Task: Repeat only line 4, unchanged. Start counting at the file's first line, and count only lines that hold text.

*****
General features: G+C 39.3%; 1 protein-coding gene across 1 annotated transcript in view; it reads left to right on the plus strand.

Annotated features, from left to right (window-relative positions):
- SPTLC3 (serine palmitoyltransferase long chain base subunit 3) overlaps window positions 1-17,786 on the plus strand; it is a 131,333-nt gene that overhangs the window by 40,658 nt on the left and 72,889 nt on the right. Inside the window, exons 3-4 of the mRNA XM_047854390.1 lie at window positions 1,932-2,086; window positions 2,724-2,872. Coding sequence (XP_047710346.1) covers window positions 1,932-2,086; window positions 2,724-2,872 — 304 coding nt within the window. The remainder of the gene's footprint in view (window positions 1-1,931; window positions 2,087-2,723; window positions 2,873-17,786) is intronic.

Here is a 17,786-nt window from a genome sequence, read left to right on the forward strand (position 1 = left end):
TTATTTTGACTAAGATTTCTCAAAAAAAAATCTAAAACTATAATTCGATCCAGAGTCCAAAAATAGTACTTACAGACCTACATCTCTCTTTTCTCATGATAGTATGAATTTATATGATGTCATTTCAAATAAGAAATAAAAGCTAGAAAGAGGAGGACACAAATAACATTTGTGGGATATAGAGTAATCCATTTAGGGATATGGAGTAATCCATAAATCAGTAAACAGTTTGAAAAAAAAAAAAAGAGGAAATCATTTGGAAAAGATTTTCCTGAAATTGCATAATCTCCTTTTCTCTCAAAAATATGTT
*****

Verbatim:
Here is a 17,786-nt window from a genome sequence, read left to right on the forward strand (position 1 = left end):